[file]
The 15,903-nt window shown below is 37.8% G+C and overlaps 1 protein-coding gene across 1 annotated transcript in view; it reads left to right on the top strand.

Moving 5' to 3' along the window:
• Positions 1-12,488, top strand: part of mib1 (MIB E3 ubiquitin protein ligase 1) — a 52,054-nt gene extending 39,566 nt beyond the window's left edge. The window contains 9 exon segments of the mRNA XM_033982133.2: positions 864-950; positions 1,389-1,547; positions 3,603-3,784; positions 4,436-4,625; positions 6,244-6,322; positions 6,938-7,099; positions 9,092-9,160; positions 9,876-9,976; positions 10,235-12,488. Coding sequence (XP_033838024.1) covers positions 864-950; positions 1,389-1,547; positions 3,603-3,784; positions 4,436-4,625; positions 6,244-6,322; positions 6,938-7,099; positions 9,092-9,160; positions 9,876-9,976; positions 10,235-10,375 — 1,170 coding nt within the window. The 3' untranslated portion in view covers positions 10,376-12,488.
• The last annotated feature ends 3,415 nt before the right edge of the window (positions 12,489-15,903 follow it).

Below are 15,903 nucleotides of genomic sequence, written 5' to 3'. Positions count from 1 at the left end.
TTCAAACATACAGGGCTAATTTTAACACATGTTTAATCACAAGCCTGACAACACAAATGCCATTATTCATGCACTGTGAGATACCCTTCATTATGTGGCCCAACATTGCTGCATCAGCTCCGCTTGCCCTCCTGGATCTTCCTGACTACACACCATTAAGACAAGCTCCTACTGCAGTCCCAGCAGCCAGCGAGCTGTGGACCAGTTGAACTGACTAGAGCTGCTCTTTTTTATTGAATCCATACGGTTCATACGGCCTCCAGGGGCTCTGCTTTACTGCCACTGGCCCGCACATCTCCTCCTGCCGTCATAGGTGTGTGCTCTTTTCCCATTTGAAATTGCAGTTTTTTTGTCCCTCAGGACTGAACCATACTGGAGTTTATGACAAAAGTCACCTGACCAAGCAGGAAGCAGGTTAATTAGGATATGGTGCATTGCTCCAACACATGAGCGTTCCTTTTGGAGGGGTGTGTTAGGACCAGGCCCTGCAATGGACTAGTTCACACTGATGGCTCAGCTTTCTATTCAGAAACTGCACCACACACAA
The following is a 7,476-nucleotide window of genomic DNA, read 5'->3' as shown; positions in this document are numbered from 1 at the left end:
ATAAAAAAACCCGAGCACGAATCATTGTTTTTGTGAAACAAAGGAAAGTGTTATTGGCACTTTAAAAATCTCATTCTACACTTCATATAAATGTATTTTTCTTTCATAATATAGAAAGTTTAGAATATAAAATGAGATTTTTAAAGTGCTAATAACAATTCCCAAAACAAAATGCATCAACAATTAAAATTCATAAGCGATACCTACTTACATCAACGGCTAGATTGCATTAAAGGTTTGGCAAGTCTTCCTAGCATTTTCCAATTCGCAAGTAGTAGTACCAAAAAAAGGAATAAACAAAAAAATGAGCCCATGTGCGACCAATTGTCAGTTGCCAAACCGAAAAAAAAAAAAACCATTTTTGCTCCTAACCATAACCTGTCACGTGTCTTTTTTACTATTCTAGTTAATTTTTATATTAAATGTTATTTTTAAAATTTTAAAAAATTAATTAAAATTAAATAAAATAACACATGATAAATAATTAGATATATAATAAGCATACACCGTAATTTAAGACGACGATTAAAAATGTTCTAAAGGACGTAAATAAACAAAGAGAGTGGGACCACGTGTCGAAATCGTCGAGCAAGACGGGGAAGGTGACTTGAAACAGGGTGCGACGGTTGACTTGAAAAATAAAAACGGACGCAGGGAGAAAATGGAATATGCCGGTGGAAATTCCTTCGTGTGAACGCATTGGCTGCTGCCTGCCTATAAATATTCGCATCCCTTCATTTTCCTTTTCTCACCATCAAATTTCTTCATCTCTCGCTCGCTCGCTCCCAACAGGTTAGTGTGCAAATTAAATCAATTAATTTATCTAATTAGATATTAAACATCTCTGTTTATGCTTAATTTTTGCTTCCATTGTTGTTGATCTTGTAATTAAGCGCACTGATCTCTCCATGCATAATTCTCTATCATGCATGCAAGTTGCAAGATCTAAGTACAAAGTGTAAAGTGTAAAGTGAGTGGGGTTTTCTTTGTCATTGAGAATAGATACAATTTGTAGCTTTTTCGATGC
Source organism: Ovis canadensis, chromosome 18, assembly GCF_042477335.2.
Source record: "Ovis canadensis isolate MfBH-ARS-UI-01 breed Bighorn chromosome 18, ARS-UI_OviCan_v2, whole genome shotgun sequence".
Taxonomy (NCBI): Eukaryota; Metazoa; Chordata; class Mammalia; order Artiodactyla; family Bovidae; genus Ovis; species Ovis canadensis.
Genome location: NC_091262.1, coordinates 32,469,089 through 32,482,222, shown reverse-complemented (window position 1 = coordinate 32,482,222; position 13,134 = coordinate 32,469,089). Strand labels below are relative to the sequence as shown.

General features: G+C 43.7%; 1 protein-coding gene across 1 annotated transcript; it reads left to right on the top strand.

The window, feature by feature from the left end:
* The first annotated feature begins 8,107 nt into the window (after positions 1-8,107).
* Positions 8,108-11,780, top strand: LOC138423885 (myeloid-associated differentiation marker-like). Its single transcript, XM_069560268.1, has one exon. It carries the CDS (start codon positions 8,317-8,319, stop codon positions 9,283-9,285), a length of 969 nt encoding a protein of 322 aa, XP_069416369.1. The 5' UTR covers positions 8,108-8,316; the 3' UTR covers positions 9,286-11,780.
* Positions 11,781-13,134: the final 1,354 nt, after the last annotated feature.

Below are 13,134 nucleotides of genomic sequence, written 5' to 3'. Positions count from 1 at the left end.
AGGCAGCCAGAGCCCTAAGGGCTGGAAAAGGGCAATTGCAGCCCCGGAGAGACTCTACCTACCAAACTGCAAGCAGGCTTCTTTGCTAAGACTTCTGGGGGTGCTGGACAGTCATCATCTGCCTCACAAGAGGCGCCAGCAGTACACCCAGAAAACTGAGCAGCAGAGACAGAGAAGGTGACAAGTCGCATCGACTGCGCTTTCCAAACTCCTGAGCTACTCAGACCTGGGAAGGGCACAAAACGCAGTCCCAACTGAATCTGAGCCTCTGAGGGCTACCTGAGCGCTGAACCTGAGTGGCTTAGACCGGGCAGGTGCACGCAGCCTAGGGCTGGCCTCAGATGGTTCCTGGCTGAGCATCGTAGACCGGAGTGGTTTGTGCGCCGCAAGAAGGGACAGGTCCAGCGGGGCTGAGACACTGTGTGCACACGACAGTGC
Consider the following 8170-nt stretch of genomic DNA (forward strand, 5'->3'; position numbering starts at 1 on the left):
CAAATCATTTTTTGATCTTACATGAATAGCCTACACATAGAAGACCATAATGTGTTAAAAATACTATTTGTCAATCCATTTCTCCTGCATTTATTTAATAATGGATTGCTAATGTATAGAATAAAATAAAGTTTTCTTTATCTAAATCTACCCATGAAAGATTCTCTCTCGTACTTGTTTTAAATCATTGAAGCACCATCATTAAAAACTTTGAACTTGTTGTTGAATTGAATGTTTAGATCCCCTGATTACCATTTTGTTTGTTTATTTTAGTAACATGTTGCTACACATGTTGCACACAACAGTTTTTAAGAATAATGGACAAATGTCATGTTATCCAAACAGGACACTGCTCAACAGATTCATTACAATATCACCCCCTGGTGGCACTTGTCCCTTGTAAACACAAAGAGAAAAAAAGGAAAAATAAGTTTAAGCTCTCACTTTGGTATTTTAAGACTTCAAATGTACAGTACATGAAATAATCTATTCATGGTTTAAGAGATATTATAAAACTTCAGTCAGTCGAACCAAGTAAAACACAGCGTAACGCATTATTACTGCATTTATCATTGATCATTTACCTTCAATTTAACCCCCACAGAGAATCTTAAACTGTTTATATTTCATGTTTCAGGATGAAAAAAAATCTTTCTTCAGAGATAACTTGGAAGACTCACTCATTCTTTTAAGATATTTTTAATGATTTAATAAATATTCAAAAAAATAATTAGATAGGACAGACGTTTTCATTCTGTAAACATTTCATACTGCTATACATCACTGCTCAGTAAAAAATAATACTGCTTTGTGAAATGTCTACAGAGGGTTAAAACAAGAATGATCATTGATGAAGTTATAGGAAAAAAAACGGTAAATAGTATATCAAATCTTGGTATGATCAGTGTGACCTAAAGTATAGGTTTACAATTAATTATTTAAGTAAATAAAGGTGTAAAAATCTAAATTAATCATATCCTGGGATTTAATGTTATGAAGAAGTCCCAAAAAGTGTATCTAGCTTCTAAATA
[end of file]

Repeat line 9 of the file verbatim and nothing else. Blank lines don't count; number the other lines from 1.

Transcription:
Source organism: Ovis canadensis, chromosome 18, assembly GCF_042477335.2.